Use bcdboot.exe to recreate BCD store:
bcdboot c:\Windows /l en-gb /s b: /f ALL
The /f ALL parameter updates the BIOS settings including UEFI firmware/NVRAM, /l en-gb is to localise for UK/GB locale. The localisation defaults to US English, or use en-US. Reboot and cross your fingers. This gave me headaches. I was going in circles for a long while. There isn't a lot of reliable info about fixing UEFI/Windows 8 at the time of writing. To re-enable Hyper-V, I also had to run the following from an Administrator Command Prompt within Windows after rebooting:
bcdedit /set {default} hypervisorlaunchtype Auto
bcdedit /set {default} nx OptIn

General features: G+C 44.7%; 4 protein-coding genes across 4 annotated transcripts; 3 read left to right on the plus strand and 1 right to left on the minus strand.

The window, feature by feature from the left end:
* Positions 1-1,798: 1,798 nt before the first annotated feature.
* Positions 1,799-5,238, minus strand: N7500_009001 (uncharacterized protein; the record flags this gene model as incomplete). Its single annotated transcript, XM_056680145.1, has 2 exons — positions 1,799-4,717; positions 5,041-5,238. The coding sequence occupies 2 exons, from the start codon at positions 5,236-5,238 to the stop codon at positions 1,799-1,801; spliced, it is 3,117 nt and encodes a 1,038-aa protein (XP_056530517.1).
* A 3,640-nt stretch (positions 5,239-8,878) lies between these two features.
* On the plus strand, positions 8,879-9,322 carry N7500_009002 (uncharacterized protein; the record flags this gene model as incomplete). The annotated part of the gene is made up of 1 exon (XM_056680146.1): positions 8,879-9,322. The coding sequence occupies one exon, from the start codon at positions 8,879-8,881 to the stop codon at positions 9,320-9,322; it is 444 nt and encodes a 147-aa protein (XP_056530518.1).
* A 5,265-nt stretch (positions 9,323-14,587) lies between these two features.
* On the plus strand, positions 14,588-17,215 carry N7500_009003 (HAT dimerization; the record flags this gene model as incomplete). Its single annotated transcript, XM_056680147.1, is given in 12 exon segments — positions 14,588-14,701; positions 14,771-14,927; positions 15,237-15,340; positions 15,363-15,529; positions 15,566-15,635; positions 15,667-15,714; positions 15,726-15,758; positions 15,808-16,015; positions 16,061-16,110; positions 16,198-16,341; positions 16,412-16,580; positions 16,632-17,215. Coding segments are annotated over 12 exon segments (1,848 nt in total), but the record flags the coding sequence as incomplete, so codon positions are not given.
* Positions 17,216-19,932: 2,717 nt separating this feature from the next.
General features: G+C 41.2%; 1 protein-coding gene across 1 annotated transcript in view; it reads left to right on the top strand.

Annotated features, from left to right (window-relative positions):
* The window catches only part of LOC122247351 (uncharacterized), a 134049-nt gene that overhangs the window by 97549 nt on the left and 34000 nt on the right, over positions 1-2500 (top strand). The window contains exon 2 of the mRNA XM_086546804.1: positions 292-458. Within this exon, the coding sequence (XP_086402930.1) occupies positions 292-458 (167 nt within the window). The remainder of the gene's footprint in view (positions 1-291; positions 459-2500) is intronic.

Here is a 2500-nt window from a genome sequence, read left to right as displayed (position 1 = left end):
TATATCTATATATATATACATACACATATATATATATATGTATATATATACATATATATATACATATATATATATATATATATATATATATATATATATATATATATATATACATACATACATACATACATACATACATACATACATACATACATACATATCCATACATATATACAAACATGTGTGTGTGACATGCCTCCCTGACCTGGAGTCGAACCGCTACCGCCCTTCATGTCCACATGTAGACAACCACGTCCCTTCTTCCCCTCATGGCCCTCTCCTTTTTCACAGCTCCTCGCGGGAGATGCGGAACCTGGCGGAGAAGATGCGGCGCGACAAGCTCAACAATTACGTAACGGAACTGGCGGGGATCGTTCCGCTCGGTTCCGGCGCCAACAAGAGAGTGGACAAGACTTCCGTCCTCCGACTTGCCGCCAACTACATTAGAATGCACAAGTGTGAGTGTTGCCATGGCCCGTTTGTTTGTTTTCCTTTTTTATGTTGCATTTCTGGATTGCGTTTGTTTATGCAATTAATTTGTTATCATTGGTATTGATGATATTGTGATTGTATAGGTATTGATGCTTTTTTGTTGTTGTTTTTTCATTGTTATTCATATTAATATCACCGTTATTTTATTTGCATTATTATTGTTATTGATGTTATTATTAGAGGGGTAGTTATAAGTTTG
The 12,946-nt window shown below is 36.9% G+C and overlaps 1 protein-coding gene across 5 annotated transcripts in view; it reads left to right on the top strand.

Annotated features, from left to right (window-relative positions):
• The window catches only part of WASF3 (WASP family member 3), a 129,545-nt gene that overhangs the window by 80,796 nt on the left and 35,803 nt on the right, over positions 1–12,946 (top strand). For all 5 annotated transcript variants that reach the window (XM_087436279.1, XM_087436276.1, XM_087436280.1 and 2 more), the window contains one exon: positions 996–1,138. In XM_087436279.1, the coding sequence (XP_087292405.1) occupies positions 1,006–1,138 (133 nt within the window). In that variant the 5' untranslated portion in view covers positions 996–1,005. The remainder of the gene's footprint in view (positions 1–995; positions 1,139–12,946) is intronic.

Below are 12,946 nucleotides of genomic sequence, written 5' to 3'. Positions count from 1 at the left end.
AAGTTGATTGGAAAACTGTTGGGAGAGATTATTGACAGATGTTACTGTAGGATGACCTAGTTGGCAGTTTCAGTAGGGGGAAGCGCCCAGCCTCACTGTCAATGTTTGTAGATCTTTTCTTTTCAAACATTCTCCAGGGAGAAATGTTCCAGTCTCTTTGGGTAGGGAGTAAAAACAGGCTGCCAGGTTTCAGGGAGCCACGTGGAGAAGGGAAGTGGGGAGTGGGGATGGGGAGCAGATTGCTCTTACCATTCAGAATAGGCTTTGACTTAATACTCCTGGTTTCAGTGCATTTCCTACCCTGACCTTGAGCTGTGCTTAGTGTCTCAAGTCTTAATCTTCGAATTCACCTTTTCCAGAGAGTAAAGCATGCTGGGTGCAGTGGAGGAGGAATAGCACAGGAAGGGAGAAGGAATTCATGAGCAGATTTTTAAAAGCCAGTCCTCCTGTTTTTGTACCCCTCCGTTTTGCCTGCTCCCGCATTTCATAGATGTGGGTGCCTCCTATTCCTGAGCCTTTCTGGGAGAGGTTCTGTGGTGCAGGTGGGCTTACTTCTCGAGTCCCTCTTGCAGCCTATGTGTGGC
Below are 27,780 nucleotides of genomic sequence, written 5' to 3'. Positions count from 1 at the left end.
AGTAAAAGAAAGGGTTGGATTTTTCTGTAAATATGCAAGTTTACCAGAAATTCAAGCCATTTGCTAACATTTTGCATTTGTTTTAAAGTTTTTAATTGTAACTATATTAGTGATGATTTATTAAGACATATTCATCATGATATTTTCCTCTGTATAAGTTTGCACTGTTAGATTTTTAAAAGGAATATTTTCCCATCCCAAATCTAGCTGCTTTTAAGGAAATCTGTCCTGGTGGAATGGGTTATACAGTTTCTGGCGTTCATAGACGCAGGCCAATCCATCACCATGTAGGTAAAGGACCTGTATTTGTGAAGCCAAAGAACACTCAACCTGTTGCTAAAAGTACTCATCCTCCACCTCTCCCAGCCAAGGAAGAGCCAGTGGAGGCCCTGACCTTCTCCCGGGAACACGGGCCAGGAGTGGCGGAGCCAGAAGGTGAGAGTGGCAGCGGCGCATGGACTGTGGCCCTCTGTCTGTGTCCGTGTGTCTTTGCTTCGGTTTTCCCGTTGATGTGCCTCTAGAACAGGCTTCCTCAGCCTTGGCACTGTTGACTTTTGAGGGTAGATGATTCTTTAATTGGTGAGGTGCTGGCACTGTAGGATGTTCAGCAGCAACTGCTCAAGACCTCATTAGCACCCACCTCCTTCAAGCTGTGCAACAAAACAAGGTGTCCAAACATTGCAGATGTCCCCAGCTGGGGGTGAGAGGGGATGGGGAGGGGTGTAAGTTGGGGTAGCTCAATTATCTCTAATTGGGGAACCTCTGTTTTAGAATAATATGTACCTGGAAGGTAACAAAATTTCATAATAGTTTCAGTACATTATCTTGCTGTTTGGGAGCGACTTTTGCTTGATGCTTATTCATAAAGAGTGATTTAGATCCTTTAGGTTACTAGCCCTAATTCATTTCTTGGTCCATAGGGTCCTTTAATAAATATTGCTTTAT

Wireless networks and windows XP , a quick how to

How to remove existing wireless network profile in Windows XP

Step 1 Open Control panel, select and double click Network Connections.  Step 2 Select Wireless Network Connection, right click it and select Properties.

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 Step 3 Choose “Wireless Networks” tab and select existing network in preferred networks, then click Remove.

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  Step 4   Click OK.  and the network should be removed

Step 5  - Or how to add a Wireless network connection in windows XP

Then Select Wireless Network Connection, right click it, select and click View Available Wireless Networks.

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  Step 6 Click Refresh Network list to view available wireless networks. Select the correct network which you want to connect, double click it or click Connect button.